Dr Babasaheb Ambedkar
The Untouchables: Who were they and why they became Untouchables?
Writings and Speeches, 1948
What is the evidence… that Hindus never ate beef and were opposed to the killing of cow?
…In the Rig Veda… the cow is spoken of as Aghnya…, ‘one who does not deserve to be killed’… Another reference… [is] where the cow is called Devi (Goddess). [But] Aghnya… means a cow that was yielding milk and therefore not fit for being killed. That the cow is venerated in the Rig Veda is of course true. [But] the utility of the cow did not prevent the Aryan from killing the cow for purposes of food…
…The testimony of the Satapatha Brahmana and the Apastamba Dharma Sutra… are merely exhortations against the excesses of cow-killing and not prohibitions against cow-killing.
…Why did the Non-Brahmin give up beef-eating? …It was due to their desire to imitate the Brahmins… [But] why did [Brahmins] give up beef-eating?
To my mind, it was strategy… The clue to the worship of the cow is to be found in the struggle between Buddhism and Brahmanism and the means adopted by Brahmanism to establish its supremacy over Buddhism…
…Beef-eating was made a sacrilege… The Broken Men who continued to eat beef became guilty… There was no other fate left for [them] except to be treated unfit for association, i.e., as Untouchables.
A L Basham
The Wonder That Was India, 1954
Though there seems to have been some feeling against the killing of cows even in Vedic times, Asoka did not forbid the slaughter of cattle, and oxen, at any rate, were killed for food even later. But the Arthasastra refers to… herds of aged, diseased and sterile cattle, and it therefore appears that before the Christian era cattle were normally allowed to die a natural death, at least in some parts of the country…
Beef-Eating in Ancient India Social Scientist, June 1979
“Beef-eating was… popular with the Vedic Indians… Not only for the purpose of sacrifices but for food also, the bovine species were killed in regular slaughter-houses and this is evident from [a] hymn of the Rgveda…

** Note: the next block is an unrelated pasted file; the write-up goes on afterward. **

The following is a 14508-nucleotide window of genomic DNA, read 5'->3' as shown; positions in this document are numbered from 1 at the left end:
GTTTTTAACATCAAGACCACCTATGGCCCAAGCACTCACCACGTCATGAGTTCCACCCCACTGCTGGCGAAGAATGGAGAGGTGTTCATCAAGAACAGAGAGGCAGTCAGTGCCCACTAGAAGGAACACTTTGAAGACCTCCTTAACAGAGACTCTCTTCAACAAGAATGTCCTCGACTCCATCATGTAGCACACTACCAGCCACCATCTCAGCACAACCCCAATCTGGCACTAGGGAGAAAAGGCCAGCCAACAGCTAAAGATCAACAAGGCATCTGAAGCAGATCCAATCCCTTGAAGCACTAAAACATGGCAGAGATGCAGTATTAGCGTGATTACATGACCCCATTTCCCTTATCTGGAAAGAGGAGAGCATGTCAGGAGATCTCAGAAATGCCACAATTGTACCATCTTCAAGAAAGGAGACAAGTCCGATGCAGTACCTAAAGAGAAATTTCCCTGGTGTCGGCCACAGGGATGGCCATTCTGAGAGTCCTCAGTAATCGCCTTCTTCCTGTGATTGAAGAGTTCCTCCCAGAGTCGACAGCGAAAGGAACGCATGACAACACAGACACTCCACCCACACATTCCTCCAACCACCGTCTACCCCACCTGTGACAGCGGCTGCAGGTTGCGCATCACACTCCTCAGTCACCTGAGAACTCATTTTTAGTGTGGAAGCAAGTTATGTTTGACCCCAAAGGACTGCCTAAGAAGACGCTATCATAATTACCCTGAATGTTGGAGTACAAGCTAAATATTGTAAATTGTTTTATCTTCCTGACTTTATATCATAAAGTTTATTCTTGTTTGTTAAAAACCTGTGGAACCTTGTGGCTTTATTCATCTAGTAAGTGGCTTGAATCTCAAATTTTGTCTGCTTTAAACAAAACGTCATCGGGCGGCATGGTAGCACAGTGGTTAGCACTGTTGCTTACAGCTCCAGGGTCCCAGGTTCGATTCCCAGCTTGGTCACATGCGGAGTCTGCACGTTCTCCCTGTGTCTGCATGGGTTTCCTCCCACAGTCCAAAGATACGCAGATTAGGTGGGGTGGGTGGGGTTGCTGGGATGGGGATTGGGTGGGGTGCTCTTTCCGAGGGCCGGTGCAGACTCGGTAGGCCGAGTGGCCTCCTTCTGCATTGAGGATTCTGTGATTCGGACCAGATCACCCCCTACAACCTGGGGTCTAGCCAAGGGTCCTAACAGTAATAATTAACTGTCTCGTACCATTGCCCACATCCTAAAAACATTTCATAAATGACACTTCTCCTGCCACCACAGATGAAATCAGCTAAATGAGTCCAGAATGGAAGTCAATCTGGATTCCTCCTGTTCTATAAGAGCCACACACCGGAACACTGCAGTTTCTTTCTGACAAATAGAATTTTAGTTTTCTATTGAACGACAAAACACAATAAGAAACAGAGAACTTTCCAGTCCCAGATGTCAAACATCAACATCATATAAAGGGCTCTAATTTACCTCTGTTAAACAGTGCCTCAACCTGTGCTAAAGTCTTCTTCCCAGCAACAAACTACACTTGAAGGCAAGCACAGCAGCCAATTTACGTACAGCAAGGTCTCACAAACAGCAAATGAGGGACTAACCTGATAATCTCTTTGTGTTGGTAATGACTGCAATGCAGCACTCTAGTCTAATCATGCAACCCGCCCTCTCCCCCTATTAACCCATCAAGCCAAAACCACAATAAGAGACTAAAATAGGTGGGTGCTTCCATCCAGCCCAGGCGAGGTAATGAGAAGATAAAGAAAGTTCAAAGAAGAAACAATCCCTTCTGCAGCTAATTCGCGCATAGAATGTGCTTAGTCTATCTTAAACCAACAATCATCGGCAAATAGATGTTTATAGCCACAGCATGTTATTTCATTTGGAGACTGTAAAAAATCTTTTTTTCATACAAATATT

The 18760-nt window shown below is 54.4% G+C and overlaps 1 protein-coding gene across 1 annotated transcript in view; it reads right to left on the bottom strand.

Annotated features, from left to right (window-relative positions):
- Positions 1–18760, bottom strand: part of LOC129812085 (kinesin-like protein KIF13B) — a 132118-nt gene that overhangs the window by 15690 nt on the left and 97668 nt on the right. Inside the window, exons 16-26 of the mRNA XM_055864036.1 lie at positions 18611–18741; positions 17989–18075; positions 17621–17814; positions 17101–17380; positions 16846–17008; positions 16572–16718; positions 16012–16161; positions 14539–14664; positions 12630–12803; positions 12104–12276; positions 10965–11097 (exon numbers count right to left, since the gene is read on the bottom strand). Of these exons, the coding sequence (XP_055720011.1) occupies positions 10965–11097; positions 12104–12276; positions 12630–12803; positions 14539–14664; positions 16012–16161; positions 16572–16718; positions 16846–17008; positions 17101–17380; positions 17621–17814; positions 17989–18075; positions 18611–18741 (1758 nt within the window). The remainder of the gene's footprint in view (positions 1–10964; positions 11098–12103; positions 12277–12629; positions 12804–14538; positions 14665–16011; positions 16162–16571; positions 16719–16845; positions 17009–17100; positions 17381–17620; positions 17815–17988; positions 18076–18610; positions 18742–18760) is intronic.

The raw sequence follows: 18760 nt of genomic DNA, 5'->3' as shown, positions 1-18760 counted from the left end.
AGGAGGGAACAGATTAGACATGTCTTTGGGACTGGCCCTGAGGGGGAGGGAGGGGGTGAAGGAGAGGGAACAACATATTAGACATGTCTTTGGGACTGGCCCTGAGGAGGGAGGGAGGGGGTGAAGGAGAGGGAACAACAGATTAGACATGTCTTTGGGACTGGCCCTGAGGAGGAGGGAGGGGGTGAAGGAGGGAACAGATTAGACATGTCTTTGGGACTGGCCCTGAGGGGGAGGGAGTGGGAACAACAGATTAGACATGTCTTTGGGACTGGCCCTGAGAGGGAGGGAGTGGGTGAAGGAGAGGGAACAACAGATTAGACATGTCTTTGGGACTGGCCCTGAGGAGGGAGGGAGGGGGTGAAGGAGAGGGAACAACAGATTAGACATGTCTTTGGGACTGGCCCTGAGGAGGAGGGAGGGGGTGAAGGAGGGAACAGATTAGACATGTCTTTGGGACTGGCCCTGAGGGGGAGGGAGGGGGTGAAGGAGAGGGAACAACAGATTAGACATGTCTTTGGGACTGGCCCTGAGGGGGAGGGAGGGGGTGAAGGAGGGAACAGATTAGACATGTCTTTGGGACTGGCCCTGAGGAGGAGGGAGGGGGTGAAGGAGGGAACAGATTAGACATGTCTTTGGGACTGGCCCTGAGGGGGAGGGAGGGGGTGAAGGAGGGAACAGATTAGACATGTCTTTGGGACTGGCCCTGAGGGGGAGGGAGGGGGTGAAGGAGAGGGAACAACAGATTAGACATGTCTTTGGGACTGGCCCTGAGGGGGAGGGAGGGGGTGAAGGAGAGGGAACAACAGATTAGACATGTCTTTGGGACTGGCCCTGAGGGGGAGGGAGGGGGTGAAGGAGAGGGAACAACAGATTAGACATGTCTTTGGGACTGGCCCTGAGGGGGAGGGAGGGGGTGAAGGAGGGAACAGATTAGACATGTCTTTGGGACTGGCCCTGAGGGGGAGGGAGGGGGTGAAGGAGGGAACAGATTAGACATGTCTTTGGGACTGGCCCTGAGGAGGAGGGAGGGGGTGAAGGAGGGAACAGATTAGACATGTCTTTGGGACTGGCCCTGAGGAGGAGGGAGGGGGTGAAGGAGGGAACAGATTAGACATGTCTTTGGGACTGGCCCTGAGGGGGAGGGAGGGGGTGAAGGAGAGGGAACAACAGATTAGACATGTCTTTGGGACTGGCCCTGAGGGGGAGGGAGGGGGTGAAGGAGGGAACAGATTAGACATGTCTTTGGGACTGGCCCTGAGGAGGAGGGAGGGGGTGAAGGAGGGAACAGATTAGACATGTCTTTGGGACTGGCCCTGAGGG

Interestingly enough in the same Veda the cow is sometimes considered inviolable as indicated by her designation aghnya (‘not to be slain’) which occurs sixteen times in the entire Rgveda… We should point out that the Sanskrit word used for the sacrificial cow is Vasa (i.e. ‘sterile cow’) and a milch cow was seldom sacrificed.
…Ancient Indian medical works like the Charaka Samhita recommend beef for pregnant women, but prohibits it for everyday use for everybody…
D N Jha
The Myth of the Holy Cow, 2002
[Among the early Aryans], animal sacrifices were very common… Indra had a special liking for bulls… Maruts and the asvins were offered cows… The Taittiriya Brahmana categorically tells us: Verily the cow is food (atho annam vai gauh) and Yajnavalkya’s insistence on eating the tender (amsala) flesh of the cow is well known.
…[Grhyasutras and Dharmasutras] provide ample evidence of the eating of flesh including beef… The ceremonial welcome of guests (sometimes known as arghya but generally as madhuparka) consisted… of the flesh of a cow or bull… [At] the sacred thread ceremony… it was necessary for a snataka to wear an upper garment of cowhide.
…Cattle were killed for food during the Mauryan period as is evident from the Arthasastra of Kautilya and Asoka’s own list of animals exempt from slaughter, which, significantly, does not include the cow…
…The Mahabharata makes a laudatory reference to the king Rantideva in whose kitchen two thousand cows were butchered each day… The Ramayana of Valmiki makes frequent references to the killing of animals including the cow for sacrifice and for food…
…Caraka, Susruta and Vagbhata… speak of the therapeutic uses of beef.
The Hindus: An Alternative History, 2009
…It is evident that people did eat meat, including beef, though in ways that were becoming increasingly qualified… Eating meat in a sacrifice is not the same as eating meat for dinner, and killing too can be dichotomized in this way, as can the eating of cows versus other sorts of meat, though several texts combine the permission for eating meat (including cow) at a sacrifice… and meat offered to a… guest…
…One Brahmana passage forbids the eating of either cow or bull (dhenu or anaduha), [but] the text then adds, “However, Yajnavalkya said, ‘I do eat [the meat of both cow and bull], as long as it’s tasty.’”… We can see… the conflicted belief that there is a chain of food and eaters… that both justifies itself and demands that we break out of it: It happens, but it must not happen.